This wasn’t the way Brandon Wimbush’s senior season was supposed to go.
He was supposed to be “the guy,” manning the ship of a playoff-contending Notre Dame team. After coming up short of qualifying for the College Football Playoff last year, this was supposed to be his time to cement his status within Notre Dame lore. The season started on track as Wimbush shredded the vaunted Michigan defense in the first half on the way to what is still the most impressive Irish win of the season.
Two close wins over Ball State and Vanderbilt brought that whole narrative into question. Wimbush struggled to identify open receivers, and when he found them did not consistently place the ball where receivers could easily turn catches into big yardage plays. Junior Ian Book capitalized on his opportunity to start at Wake Forest and has not relinquished the reins since. He has been an efficient game manager and made a claim for offensive MVP.
I was not in favor of benching Wimbush. I didn’t feel like he had performed poorly enough to lose his job, and frankly I had grown tired of seeing Notre Dame quarterbacks fade after promising starts (see Golson, Zaire and Kizer). I’ve come around to Book. He’s proven game-in and game-out that he’s the guy for the job, the best fit for offensive coordinator Chip Long’s system. He’s been critical down the stretch on the playoff run, providing the perfect combination of creativity and accuracy for this offense to thrive.
In the wake of Book-mania, Wimbush has slowly slipped from the spotlight. Now, with likely his last game in Notre Dame Stadium around the corner, Wimbush’s impact on this program is resurfacing, having contributed to this team both on and especially off the field, and he’ll hopefully receive the true send-off he deserves as he returns to the starting lineup on Saturday.
Just a year ago, Wimbush inherited a team that was reeling from a 4-8 season and looked in disarray. With only two games of collegiate experience under his belt, he stepped up and built a program that climbed all the way up to third in the college football rankings — the same accomplishment Book has achieved this season. Of course, that all came crashing down when the Irish travelled South to take on resurgent Miami. In many ways, that was the beginning of the end for Wimbush, who faced doubters from that point on. However, it’s important to point out that Wimbush wasn’t isolated in his struggles against the Hurricanes. Book fell victim to the turnover chain, throwing a pick six in just six passing attempts, and the Miami offense marched all over former defensive coordinator Mike Elko and his crew, scoring 41 points with ease.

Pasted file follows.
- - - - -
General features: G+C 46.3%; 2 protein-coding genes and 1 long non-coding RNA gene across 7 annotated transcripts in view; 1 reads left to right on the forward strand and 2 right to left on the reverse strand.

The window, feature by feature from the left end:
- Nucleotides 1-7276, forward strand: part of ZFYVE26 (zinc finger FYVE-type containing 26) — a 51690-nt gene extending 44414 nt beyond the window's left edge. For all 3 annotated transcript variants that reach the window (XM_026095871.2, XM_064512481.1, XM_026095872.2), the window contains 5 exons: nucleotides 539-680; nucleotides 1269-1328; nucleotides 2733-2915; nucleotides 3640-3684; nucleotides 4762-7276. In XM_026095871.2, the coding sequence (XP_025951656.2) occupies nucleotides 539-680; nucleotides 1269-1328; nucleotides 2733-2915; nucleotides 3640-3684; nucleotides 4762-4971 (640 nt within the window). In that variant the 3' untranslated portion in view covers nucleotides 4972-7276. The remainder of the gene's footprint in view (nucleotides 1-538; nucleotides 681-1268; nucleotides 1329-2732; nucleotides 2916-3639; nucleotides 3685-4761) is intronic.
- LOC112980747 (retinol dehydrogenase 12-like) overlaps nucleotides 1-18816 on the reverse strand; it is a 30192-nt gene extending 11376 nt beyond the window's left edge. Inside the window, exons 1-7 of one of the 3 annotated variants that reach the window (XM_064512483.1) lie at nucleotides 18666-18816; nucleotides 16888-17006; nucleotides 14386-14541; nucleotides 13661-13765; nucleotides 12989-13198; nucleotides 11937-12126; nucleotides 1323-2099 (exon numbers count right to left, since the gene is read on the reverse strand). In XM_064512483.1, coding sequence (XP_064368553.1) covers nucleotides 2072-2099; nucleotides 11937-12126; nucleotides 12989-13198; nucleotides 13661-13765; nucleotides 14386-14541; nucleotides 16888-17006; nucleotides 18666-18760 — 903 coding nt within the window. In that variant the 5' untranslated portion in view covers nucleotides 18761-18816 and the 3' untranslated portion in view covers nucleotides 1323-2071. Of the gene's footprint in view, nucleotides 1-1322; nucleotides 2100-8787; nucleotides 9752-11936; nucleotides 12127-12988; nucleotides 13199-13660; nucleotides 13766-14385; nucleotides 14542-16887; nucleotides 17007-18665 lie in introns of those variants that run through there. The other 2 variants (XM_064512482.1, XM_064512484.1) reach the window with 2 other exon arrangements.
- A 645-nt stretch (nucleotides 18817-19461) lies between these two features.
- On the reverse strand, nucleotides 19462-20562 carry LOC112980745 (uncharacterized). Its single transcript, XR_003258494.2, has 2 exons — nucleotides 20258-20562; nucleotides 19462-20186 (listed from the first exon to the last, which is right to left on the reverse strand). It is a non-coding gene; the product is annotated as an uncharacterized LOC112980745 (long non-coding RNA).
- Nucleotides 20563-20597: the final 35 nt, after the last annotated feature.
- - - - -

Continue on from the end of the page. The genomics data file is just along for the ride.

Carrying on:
In spite of the arguably unfair criticism Wimbush has faced, he’s risen above it all, serving as a rare example of true sportsmanship. It’d be easy for him to become a divisive, resentful figure among this team. Rather, he’s demonstrated the true qualities of a leader, not allowing his situation to determine his attitude or investment in the team. Brian Kelly recently praised Wimbush for being the first one to meet with Book during halftime to offer advice and talk him through the game. Few athletes would be willing to humble themselves in the same way Wimbush has. As I watched Andrew Gillum’s inspiring concession speech Tuesday following his close bid for the Florida governorship, I thought of Wimbush. Gillum said in defeat, “it’s not about me. It’s about all of us. It’s about the collective.” For Wimbush, this season could have been about “me,” but he has made it about the team.
As the Irish take on Florida State this Saturday and wrap up their final home appearance of this (so far) charmed season, I’m excited by the opportunity to see Wimbush return to the fold in the blue and gold.
When Wimbush is introduced I will be cheering loudly for he and for his mother Heather. She should be very proud of her son. He will graduate from Notre Dame with a degree in accounting and will have excellent opportunities in the future. He will have made plays on the field to lead his team to contend for a national championship. Most importantly, when faced with adversity he stood strong and showed the kind of leadership that brings a team together and allows it to reach higher goals. Regardless of where he lands next year, his contributions should not be lost but rather highlighted in the midst of this undefeated streak.
Like it or not, because of its visibility the Notre Dame football program has a profound impact on the University’s image as a whole. Players like Brandon Wimbush reflect well on all of us. This Saturday is the chance for Irish fans to repay the favor.
The views expressed in this column are those of the author and not necessarily those of The Observer.